In the U.S., there is increased awareness that what teachers know and are able to do play a significant role in the achievement of their students (Sanders & Rivers, 1996). Consequently, there is an unprecedented interest in improving instruction, a job that is normally assumed by the schools and school districts where teachers are employed. However, long-established professional development options provided by school districts usually fail to have any significant positive impact on teachers' instructional practices and often have the unintended consequence of making teachers feel more like workers on an assembly line than professionals doing emotionally complicated work (Borko & Putnam, Cohen & Hill, 1995; Darling-Hammond, 2009. Arete Charter School, a rapidly growing charter school franchise, does not currently have a clearly defined model of professional development that supports its unique instructional model. Results of the Standards Assessment Inventory 2 and higher than average teacher attrition due to both voluntary and involuntary leavers indicate that a change initiative is needed. With little time and limited resources available for professional development, it is of particular importance to develop an unambiguous model for teacher learning at Arete that leads to program choices with a high probability of increasing teacher capacity as well as improving student learning. The purpose of this dissertation in practice is to advance/promote a viable model for professional development at Arete Charter School that will "alter the professional practices, beliefs, and understanding of school persons toward an articulated end" (Griffin, 1983, p. 2). A model for professional development utilizing the Partnership Approach (Knight, 2007, 2011) and aligned to Learning Forward's Standards for Professional Development with the goal of humanizing the profession and offering a clearly articulated philosophy and set of actions is presented. Core elements of the model include the principal as a designer, instructional coaching, workshops that make an impact, intensive learning teams, and partnership communication that, when used together, results in humanizing professional learning that is both focused and leveraged to not only sustain school success but propel it forward. This model has implications for other schools struggling with teacher professional learning including how to maximize professional development to enhance teacher repertoires while simultaneously utilizing it to humanize the profession.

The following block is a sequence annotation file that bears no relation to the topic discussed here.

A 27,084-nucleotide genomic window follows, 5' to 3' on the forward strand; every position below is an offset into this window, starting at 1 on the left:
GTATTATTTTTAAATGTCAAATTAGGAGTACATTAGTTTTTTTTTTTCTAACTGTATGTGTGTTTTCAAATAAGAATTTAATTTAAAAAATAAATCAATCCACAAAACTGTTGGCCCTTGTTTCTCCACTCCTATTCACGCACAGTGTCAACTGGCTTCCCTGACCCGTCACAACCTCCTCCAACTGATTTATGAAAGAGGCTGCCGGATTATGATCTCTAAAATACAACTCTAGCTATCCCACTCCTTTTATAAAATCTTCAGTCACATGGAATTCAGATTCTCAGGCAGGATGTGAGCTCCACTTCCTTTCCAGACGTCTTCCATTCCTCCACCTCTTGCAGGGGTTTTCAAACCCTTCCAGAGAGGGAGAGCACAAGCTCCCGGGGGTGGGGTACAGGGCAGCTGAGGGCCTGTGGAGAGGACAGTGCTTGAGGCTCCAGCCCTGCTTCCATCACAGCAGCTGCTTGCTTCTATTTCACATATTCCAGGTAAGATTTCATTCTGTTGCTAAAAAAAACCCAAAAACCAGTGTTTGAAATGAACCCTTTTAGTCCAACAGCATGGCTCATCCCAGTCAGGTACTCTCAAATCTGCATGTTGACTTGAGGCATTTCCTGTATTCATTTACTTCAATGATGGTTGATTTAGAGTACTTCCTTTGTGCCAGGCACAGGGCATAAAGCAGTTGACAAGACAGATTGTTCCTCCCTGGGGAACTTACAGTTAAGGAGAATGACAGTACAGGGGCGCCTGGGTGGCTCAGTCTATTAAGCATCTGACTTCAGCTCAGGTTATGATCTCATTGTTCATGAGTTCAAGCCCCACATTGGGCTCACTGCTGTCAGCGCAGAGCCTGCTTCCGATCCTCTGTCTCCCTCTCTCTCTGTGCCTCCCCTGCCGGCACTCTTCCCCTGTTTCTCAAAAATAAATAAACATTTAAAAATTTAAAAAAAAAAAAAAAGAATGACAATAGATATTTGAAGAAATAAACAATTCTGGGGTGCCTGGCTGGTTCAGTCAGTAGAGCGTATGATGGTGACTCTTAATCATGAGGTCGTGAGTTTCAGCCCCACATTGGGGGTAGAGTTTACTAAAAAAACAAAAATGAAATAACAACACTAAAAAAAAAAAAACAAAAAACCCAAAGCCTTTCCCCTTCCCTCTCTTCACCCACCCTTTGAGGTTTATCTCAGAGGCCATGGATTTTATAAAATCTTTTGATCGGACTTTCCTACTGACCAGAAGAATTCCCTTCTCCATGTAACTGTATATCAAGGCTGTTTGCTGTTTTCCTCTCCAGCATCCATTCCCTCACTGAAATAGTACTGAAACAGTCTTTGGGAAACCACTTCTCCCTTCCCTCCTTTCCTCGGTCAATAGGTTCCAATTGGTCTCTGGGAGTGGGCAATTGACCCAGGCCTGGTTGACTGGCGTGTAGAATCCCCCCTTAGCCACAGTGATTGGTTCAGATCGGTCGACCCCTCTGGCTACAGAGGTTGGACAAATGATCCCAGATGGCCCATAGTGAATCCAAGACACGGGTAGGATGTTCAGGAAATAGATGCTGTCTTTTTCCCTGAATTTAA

|01 January 2014
|University of Central Florida
|Electronic Theses and Dissertations
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